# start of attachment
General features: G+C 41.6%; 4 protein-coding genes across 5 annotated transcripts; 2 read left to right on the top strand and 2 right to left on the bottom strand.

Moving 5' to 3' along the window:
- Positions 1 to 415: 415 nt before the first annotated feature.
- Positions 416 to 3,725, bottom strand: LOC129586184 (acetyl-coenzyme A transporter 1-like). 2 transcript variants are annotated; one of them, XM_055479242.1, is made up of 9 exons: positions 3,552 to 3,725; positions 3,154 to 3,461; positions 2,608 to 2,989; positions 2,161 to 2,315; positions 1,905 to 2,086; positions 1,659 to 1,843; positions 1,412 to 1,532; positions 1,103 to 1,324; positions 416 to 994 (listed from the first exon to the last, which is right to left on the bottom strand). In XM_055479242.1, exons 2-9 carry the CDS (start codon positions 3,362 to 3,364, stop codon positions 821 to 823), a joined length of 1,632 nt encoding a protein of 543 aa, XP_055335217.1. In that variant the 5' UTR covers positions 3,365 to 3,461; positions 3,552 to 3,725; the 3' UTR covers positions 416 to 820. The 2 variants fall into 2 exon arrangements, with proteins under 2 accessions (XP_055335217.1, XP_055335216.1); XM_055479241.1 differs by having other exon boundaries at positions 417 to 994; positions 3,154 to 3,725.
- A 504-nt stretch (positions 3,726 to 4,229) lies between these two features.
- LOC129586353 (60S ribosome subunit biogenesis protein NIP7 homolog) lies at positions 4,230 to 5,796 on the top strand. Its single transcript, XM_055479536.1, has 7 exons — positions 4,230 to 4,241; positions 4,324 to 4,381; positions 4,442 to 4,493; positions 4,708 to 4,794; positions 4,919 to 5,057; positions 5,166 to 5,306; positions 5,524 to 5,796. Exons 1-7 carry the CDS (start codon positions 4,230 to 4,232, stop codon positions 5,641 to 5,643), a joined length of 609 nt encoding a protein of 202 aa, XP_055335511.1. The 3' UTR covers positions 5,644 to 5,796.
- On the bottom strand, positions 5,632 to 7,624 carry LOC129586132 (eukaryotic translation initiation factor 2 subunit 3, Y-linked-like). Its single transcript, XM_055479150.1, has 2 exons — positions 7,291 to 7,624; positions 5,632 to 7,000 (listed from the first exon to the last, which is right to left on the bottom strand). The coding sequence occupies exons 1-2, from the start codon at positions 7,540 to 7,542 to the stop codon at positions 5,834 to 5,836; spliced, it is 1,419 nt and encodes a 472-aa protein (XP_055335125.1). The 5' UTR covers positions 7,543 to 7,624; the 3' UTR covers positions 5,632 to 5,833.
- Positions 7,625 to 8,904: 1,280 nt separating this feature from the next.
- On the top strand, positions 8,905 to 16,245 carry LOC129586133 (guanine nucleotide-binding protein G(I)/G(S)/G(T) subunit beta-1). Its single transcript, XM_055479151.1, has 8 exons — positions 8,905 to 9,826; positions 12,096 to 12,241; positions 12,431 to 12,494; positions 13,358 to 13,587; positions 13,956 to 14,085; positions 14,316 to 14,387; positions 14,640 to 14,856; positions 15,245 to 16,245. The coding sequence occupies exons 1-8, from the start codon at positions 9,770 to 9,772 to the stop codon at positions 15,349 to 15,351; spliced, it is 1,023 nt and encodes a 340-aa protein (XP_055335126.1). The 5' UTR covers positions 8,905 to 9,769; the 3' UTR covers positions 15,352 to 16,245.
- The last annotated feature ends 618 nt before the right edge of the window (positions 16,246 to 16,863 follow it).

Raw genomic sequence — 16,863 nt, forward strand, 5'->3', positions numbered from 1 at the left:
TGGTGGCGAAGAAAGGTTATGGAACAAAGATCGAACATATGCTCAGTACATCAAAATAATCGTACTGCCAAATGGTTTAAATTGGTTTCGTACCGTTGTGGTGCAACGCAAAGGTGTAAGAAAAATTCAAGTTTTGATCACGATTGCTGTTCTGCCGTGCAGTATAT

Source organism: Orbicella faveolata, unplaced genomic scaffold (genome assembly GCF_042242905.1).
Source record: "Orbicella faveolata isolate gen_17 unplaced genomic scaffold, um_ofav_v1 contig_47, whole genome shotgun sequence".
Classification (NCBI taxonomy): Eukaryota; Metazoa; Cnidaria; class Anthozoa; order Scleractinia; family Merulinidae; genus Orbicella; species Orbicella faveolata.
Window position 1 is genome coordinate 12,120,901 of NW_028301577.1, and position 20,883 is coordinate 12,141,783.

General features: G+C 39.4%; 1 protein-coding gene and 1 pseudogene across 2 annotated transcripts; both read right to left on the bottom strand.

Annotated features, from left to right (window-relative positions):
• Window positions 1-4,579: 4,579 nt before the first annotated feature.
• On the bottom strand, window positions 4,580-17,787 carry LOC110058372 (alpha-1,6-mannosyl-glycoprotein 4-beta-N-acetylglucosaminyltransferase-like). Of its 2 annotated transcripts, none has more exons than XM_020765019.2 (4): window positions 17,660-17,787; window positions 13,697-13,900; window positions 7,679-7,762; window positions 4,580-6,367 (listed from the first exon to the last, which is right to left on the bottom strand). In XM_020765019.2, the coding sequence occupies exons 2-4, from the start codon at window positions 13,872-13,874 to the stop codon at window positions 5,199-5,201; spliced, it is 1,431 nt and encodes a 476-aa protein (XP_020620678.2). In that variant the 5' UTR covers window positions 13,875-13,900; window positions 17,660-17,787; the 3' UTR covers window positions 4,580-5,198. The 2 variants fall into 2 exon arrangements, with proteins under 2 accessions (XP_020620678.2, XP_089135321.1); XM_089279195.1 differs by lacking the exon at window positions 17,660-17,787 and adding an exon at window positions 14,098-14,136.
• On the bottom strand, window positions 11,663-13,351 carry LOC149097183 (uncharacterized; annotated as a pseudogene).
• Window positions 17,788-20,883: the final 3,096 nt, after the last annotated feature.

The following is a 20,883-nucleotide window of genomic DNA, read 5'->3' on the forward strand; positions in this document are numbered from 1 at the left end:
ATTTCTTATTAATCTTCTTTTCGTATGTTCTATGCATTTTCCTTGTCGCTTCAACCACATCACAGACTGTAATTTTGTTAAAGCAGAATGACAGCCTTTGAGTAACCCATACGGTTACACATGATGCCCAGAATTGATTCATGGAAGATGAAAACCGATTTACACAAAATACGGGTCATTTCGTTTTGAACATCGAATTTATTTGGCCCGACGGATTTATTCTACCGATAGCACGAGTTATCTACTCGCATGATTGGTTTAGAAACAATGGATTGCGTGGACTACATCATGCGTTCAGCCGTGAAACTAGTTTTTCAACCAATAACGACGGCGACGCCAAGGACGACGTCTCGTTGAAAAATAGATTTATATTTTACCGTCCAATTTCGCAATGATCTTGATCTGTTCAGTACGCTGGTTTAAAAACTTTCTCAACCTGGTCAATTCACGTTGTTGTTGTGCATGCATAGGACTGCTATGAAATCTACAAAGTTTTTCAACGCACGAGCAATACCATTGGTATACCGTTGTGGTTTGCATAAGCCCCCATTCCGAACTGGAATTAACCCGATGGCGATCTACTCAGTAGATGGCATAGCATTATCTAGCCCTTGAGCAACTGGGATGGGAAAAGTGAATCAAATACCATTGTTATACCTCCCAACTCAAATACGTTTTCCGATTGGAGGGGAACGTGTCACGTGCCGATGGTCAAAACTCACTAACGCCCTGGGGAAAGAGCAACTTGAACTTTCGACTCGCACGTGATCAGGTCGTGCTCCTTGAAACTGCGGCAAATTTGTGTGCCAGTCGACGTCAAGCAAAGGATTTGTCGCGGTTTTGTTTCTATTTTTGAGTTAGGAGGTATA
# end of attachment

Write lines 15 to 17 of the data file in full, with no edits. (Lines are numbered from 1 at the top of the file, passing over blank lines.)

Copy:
Classification (NCBI taxonomy): Eukaryota; Metazoa; Cnidaria; class Anthozoa; order Scleractinia; family Merulinidae; genus Orbicella; species Orbicella faveolata.
Window position 1 is genome coordinate 12,120,901 of NW_028301577.1, and position 20,883 is coordinate 12,141,783.

General features: G+C 39.4%; 1 protein-coding gene and 1 pseudogene across 2 annotated transcripts; both read right to left on the bottom strand.